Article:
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Limestone Country


Special Habitats

The limestone landscapes of the Westmorland Dales are extremely important for their biodiversity. The sheltered grykes in the limestone pavements support specialised and rare plants, including relict woodland species and ferns. Limestone grassland in and around the pavements is home to numerous wild flowers and insects. Some of the area’s moorland supports a herb-rich type of heath similar to chalk heaths in southern England.

Hart’s-tongue fern, herb robert and dog’s mercury growing in grykes on Little Asby Scar. © E. Pickett
Limestone grassland rich in wild flowers, such as the fragrant orchids shown here, in a photo taken in June beside a small limestone quarry near Sunbiggin Tarn. © M. Byron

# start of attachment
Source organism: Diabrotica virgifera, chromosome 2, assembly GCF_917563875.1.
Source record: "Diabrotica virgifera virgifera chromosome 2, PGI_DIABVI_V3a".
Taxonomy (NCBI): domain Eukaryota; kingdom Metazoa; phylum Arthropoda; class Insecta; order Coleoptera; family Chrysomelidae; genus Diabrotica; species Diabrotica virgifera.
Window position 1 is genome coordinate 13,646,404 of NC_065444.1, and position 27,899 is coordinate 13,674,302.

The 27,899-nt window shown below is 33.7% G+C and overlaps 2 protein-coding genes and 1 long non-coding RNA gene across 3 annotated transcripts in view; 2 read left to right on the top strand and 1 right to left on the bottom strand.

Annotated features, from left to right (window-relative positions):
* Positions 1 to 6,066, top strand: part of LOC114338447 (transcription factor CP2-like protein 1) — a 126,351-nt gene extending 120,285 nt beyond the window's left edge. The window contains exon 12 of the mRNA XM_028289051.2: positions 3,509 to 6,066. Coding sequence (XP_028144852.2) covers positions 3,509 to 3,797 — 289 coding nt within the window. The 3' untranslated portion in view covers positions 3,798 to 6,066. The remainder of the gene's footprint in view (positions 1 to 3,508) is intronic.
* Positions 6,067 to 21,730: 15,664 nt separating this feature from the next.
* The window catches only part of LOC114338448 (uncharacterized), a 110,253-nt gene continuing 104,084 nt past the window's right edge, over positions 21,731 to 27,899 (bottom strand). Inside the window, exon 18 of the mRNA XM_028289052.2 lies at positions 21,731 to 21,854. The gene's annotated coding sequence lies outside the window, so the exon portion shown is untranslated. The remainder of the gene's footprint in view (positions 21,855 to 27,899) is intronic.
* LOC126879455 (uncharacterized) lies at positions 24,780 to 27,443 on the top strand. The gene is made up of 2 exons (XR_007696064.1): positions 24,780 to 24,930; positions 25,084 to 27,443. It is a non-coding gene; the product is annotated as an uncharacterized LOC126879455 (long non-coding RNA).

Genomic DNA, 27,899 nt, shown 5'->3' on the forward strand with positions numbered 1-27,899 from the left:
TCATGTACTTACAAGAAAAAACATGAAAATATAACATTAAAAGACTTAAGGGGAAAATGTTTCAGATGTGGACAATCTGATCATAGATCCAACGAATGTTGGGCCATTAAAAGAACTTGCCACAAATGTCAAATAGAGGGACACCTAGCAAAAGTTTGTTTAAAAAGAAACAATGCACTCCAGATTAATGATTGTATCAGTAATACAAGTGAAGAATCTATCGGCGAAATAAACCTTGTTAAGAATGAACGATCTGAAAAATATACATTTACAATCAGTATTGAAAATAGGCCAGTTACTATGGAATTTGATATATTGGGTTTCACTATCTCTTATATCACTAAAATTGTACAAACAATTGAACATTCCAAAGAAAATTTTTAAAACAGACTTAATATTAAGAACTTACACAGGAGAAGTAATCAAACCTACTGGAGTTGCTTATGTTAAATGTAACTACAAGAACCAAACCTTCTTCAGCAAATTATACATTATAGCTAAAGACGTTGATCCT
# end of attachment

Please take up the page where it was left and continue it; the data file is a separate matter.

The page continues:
At Sunbiggin Tarn, the deposition of the limy sediment in the tarn is thought to be linked to photosynthesis by green algae. The tarn forms part of a wetland area with outstanding biological interest.


Sunbiggin Tarn is fed by lime-rich springs and is part of a nationally important wetland area, with a rich and varied range of habitats and wildlife. © E. Pickett